By Rose Murray Brown MW Published in The Scotsman 11 July 2020
This week’s column is dedicated to one of France’s most beautiful wine regions, which sadly has been the worst affected in the country by the Covid-19 pandemic.
It is extraordinary that the tiny region of Alsace (just 15,000 hectares of vineyards) on France’s eastern border sandwiched between Germany’s river Rhine and the wood-topped Vosges mountains, which has had such a long history of hardships and upheavals, has yet again been struck by disaster.
The reason why Alsace was so badly affected was due to a large authorised four day-long religious meeting in Mulhouse, south of the region, which began on 18 February with over 2,500 people. Some had travelled thousands of miles to take part, although coronavirus had already arrived in France on 23 January. This prayer meeting acted like a virus timebomb spreading through this small region affecting some local winery families – forcing Germany to partially close its border on the Rhine with Alsace.
Looking back in history, Alsace is no stranger to difficult times – it must be the most tortured region in France.
It was one of France’s top wine regions during the German-Roman empire and a favourite with Elizabeth 1’s royal court – but during the C17 Thirty Years War, the Alsatian people were terrorised, its region ransacked and the vineyard area halved, so they had to start again from zero.
Between 1870 and 1945 Alsace changed hands four times between Germany and France. In 1941 all books, symbols and the French language were suppressed in the region and one third of Alsace was forced to join the Nazi party with swastikas flying in the streets of their mediaeval villages and their young men sent to fight against the Allies in Normandy or to fight for the Germans on the treacherous Russian front with catastrophic casualties. In January 1945 Alsace’s vineyards on the slopes of the Vosges became the epicentre of Hitler’s last offensive.
Here we are again in 2020 – with Alsace at the front line of another crisis in Europe. Yet the people of Alsace seem to have an amazing resilience and are no strangers to hard work and commitment. Many of their wineries are small family-owned businesses with some of France’s oldest wineries: Trimbach was founded in 1626 and Hugel in 1639 and both still thrive today owned by the same families.
“We are used to facing challenges”, says Severine Schlumberger of 200-year-old Domaine Schlumberger, Alsace’s largest independent vineyard owners with 130 hectares based in Guebwiller, just 20 minutes north of Mulhouse. “Over the last 75 years we have made amazing friendships over the world with our wines. We are positive and confident we can get through this – and in Alsace we know what patience is about”, she says.
“Nature doesn’t wait”, says Schlumberger. “Despite difficulties caused by the virus, work has had to continue in vineyard and cellar. We look forward to 2020 vintage which is looking exceptionally good and it will be about 3 weeks early after our warm spring. History has shown us that in difficult times we are often rewarded by a fantastic vintage”, she says.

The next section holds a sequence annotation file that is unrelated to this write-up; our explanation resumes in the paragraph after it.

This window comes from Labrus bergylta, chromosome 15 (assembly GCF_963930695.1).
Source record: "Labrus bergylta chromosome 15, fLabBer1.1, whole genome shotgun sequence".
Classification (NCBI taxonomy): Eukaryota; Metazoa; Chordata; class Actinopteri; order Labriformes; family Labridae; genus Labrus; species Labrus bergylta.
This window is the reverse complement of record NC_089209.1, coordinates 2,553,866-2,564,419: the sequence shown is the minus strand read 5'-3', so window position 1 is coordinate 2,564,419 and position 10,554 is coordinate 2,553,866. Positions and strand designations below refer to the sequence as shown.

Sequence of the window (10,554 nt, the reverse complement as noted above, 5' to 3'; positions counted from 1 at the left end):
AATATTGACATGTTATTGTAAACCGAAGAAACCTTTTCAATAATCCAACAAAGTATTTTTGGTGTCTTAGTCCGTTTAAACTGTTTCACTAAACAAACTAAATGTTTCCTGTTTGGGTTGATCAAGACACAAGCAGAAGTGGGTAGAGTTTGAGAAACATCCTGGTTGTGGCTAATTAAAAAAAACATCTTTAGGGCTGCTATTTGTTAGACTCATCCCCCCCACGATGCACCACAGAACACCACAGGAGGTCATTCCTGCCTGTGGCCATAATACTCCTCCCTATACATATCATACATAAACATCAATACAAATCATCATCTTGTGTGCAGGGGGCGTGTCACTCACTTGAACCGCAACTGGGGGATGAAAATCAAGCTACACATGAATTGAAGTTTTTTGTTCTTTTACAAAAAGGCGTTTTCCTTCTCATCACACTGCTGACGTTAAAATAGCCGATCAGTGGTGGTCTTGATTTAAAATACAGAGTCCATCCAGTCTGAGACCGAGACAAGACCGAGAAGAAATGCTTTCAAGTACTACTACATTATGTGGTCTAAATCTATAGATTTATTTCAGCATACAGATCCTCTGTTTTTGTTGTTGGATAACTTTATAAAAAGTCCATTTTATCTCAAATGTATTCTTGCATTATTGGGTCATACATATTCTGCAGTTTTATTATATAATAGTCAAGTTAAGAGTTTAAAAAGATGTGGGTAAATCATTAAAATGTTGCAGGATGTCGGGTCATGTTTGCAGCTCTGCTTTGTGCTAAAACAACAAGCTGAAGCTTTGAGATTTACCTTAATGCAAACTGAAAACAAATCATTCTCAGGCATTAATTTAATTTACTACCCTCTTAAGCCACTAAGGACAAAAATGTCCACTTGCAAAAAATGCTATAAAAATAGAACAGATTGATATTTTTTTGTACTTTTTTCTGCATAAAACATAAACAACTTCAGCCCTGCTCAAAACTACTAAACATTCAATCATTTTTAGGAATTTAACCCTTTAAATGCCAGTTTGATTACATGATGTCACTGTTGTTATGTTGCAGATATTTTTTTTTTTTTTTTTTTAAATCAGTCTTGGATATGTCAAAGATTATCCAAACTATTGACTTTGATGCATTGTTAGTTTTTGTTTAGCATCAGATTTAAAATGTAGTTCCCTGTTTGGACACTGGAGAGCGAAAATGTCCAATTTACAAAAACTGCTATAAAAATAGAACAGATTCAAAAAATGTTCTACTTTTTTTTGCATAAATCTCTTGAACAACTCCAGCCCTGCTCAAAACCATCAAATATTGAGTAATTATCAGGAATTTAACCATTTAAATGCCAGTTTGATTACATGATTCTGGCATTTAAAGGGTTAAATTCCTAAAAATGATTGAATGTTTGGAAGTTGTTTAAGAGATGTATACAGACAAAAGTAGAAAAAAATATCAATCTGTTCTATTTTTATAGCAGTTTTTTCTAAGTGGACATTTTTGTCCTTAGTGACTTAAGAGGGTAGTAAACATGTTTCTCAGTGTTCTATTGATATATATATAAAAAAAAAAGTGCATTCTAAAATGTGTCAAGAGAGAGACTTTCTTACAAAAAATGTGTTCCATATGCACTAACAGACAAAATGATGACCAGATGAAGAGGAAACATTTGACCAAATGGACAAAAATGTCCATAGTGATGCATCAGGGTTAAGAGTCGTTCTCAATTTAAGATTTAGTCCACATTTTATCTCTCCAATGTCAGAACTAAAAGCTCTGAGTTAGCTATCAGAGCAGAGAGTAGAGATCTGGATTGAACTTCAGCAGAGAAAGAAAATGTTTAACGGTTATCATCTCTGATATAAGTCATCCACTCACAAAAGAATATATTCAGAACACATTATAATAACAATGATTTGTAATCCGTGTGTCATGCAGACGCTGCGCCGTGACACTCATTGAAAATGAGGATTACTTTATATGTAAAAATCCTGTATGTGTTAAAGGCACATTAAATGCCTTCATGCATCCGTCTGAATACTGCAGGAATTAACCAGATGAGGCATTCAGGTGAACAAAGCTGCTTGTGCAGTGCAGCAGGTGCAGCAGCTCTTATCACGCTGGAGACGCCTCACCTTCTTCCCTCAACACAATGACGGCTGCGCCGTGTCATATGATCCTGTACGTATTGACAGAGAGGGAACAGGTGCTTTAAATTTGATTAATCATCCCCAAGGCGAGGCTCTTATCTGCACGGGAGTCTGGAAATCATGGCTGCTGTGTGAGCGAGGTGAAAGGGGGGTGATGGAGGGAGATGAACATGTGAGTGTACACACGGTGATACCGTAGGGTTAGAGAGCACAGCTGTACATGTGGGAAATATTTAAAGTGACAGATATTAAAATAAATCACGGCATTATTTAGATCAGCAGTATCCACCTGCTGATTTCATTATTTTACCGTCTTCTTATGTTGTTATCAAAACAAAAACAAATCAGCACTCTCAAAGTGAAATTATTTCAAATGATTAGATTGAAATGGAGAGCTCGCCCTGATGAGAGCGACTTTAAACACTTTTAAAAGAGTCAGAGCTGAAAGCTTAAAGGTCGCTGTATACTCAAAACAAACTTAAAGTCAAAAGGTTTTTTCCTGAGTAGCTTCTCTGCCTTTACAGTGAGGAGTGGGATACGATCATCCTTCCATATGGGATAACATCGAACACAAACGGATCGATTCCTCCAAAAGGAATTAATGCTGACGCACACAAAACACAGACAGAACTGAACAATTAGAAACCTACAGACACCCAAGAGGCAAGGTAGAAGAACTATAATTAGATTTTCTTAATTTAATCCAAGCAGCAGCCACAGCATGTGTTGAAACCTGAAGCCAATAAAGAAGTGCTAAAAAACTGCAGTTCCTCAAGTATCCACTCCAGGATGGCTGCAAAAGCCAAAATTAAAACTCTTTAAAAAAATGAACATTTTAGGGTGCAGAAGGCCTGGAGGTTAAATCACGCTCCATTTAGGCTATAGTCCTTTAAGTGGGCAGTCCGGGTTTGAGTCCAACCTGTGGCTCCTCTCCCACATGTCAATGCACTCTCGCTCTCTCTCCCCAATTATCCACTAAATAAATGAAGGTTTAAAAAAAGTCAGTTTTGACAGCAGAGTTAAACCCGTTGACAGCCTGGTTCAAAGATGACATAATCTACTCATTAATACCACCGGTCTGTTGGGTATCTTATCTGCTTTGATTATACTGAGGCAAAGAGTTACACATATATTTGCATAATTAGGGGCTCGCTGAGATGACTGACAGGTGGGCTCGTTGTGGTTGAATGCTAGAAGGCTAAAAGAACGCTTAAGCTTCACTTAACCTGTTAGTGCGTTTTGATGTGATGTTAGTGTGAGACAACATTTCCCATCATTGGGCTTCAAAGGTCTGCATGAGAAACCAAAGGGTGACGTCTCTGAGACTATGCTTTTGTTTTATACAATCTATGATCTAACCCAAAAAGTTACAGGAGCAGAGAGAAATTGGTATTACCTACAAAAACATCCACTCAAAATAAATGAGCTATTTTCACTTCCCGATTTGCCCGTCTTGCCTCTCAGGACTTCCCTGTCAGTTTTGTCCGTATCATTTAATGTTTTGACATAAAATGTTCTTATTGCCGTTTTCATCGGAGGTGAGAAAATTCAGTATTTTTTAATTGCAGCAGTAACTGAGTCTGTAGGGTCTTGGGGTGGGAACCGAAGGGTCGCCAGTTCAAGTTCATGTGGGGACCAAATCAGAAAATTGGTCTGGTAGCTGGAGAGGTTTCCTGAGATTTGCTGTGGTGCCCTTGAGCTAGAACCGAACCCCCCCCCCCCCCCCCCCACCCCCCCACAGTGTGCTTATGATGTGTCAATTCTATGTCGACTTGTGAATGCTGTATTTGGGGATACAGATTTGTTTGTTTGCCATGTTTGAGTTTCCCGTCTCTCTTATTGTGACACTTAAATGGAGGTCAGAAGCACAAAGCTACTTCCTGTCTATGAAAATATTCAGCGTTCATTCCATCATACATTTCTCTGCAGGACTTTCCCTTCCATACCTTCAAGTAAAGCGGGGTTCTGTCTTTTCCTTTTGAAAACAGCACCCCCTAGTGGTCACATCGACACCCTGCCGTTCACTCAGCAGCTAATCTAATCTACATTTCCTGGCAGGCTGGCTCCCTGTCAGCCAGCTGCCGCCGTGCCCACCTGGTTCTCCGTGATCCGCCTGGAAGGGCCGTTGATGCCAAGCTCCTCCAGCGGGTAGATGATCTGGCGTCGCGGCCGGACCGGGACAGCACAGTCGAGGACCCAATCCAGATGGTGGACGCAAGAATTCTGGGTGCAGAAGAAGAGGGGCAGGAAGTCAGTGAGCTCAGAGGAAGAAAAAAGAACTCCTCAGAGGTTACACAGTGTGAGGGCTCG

Amazingly 1945 post-war was one of the best vintages in the C20 for Alsace and in 2008, during the economic crisis, it was one of Alsace’s top vintages – so winemakers are hoping 2020 will be the same.
Here is a reminder of why Alsace is one of the wine world’s treasures and why we should try to support its winemakers in this difficult time. Alsace white wines have such an exuberant personality – often made from aromatic grape varieties like Riesling and Gewurztraminer, they have thrillingly expressive aromas, textural richness and a real vinosity. Whilst its wine prices are never cheap, Alsace’s Grand Crus are relatively inexpensive compared to Burgundy.
CREMANT D’ALSACE NV Bruno Sorg
Stylish floral richly appley and creamy Pinot Blanc, Chardonnay and Pinot Gris traditional-method based fizz. Alsace sparkling Cremants make up over 50% of all French crémant production and are hugely popular in France, but barely known in the UK.
RIESLING 2017 Trimbach
£15.99 Luvians; Virgin Wines; Great Western Wine; Exel Wines
For those who like steely dry Riesling, Pierre Trimbach’s example is a serious classic with its lime and grapefruit aromas, racy acidity, very dry, quite tense and minerally with citrus fruit palate.
RIESLING GRAND CRU SAERING 2017 Domaine Schlumberger
£25 Noble Green Wines; Oxford Wine
Another superb example of bone-dry Alsace Riesling with pretty floral nose, quite savoury herby palate, bright citric fruit with intense minerally palate with saline notes.
RIESLING GRAND CRU SCHLOSSBERG 2016 Domaine Kirrenbourg ***STAR BUY***
£34.50 Raeburn Fine Wines
Floral, apricot, gingery aromas, tangy refreshing palate with a hint of sweetness from very ripe fruits, long lingering length – fabulous rich just off-dry example from top Schlossberg vineyard by winemaker Samuel Tottoli.
GEWURZTRAMINER 2017 Bruno Sorg
£16.50 Tanners £19 St Andrews Wine Co; Fortnum & Mason
Surprisingly rich powerful and so delicious for the price – an off-dry, typically Gewurz rose-petal nose, zesty acidity and lightly spicy.
CLASSIC GEWURZTRAMINER 2016 Hugel
£17.99 Luvians; Great Western Wine
Gewurztraminer is one of Hugel’s finest wines. Mango and apricot notes, gingery undertones, scented palate – such an elegant classic example of Alsace Gewurz.
GEWURZTRAMINER LES PRINCES ABBEES 2016 Domaine Schlumberger ***STAR BUY***
£14.99/£16.99 Majestic Wine; £17 The Wine Society (for 2017 vintage)
One of the best priced Gewurztraminers – it is enhanced by Grand Cru fruit with attractive rose-petal and musk aromas, gentle spicy, slightly off-dry, rich mellow creamy textured palate.
Join Rose’s Meet the Winemaker virtual wine tastings focusing on South Africa: with JC Martin from Creation Wines on Friday 31 July www.rosemurraybrown.com; Charla Bosman and David Trafford from Sijnn Wines on Friday 7 August www.rosemurraybrown.com